When comparing SAMU physicians with those working at hospital emergency services, the former showed a higher satisfaction level in both domains (Figure 1, Table 3). When comparing physicians working at level II hospitals with those at level III/IV hospitals, the satisfaction with the care provided was similar. However, when assessing the domain “structure of care and diagnosis”, the physicians working at level III/IV hospitals were more satisfied (Figure 2, Table 4).

Table 3 Description of the satisfaction level of physicians of the mobile emergency care service (SAMU) and of hospitals (non-SAMU) according to the CARDIOSATIS-Team scale 

Domains/Itens of the scale SAMU (n = 63) Non-SAMU (n = 74)
Dissatisfied (1-2) Neither (3) Satisfied (4-5) Dissatisfied (1-2) Neither (3) Satisfied (4-5)
Domain 1: Satisfaction with the care provided (5 items)
Satisfaction with the care provided 34 (54.0) 1 (1.6) 28 (44.4) 37 (50.0) 7 (9.5) 30 (40.5)
Municipality's structure for diagnosis 29 (46.0) 3 (4.8) 31 (49.2) 49 (66.2) 8 (10.8) 17 (23.0)
Structure for managing cardiovascular diseases 33 (52.4) 7 (11.1) 22 (34.9) 46 (62.2) 7 (9.5) 21 (28.4)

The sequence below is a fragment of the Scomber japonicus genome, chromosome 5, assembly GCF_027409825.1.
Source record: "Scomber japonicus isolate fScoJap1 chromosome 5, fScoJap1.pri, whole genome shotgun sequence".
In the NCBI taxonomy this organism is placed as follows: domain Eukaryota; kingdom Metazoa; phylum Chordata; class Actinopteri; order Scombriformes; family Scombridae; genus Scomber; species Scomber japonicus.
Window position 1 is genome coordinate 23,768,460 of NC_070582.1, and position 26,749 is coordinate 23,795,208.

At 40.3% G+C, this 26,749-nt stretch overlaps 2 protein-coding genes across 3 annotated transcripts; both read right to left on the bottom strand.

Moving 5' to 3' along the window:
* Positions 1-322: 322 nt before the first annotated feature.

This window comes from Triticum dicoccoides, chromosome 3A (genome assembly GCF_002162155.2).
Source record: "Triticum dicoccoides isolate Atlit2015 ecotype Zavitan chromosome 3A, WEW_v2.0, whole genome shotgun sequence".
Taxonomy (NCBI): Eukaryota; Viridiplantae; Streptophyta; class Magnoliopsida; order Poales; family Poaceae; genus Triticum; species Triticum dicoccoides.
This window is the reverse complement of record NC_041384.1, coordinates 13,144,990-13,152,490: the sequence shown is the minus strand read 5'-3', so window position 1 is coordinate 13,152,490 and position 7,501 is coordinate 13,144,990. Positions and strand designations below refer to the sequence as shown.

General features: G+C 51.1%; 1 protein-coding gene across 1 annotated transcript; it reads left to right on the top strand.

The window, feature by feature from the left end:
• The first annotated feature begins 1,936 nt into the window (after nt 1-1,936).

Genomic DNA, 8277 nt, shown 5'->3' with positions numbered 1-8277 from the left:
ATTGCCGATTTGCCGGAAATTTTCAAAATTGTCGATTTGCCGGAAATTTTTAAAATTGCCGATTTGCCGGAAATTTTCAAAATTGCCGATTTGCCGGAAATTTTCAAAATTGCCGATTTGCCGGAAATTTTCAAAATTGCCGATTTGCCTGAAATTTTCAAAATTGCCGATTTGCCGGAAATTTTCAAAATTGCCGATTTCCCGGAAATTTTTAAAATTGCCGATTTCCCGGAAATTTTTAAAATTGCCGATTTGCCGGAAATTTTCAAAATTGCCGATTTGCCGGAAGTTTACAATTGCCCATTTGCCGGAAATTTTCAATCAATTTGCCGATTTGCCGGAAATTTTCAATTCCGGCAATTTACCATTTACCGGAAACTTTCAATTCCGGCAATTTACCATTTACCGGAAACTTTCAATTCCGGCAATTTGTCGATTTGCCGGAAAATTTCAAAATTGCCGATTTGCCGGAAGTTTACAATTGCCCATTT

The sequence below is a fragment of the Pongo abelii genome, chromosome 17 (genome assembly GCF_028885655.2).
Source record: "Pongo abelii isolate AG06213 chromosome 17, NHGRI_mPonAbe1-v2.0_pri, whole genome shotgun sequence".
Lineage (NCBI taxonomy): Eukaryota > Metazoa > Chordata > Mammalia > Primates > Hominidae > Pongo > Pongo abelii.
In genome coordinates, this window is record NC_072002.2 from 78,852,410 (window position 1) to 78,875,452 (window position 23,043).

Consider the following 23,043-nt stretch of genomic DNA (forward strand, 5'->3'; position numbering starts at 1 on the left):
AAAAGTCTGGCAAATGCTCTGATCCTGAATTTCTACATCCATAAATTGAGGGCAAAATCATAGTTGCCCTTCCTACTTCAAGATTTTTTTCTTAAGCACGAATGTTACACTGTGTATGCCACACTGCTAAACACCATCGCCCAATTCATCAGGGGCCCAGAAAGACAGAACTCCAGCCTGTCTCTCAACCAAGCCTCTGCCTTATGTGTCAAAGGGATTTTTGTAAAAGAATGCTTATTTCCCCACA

Diagnostic accuracy 25 (39.7) 10 (15.9) 28 (44.4) 44 (59.5) 14 (18.9) 13 (17.6)
Technical support 9 (14.3) - 52 (82.5) 11 (14.9) - 52 (70.3)
Domain 2: Structure of care and diagnosis (6 items)
Medical facilities for the diagnosis of cardiovascular diseases 20 (31.8) 14 (22.2) 29 (46.0) 42 (56.8) 18 (24.3) 13 (17.6)
Quality of the equipment and materials 11 (17.5) 31 (49.2) 21 (33.3) 34 (46.0) 34 (46.0) 5 (6.8)
Technology available for diagnosis 34 (54.0) 9 (14.3) 20 (31.8) 58 (78.4) 7 (9.5) 9 (12.2)
Promptness in diagnosis 30 (47.6) 6 (9.5) 27 (42.9) 52 (70.3) 11 (14.9) 11 (14.9)
Adequacy of the service 10 (15.9) 30 (47.6) 23 (36.5) 40 (54.1) 24 (32.4) 7 (9.5)
Resolutivity 26 (41.3) 11 (17.5) 26 (41.3) 49 (66.2) 11 (14.9) 12 (16.2)

Values expressed as n (%).

Table 4 Description of the satisfaction level of physicians of level II hospitals and level III/IV hospitals according to the CARDIOSATIS-Team scale 

Domains/Itens of the scale Level II hospitals (n = 28) Level III/IV hospitals (n = 46)
Dissatisfied (1-2) Neither (3) Satisfied (4-5) Dissatisfied (1-2) Neither (3) Satisfied (4-5)
Domain 1: Satisfaction with the care provided (5 items)
Satisfaction with the care provided 13 (46.4) 1 (3.6) 14 (50.0) 24 (52.2) 6 (13.0) 16 (34.8)
Municipality's structure for diagnosis 18 (64.3) 2 (7.1) 8 (28.6) 31 (67.4) 6 (13.0) 9 (19.6)
Structure for managing cardiovascular diseases 16 (57.1) 2 (7.1) 10 (35.7) 30 (65.2) 5 (10.9) 11 (23.9)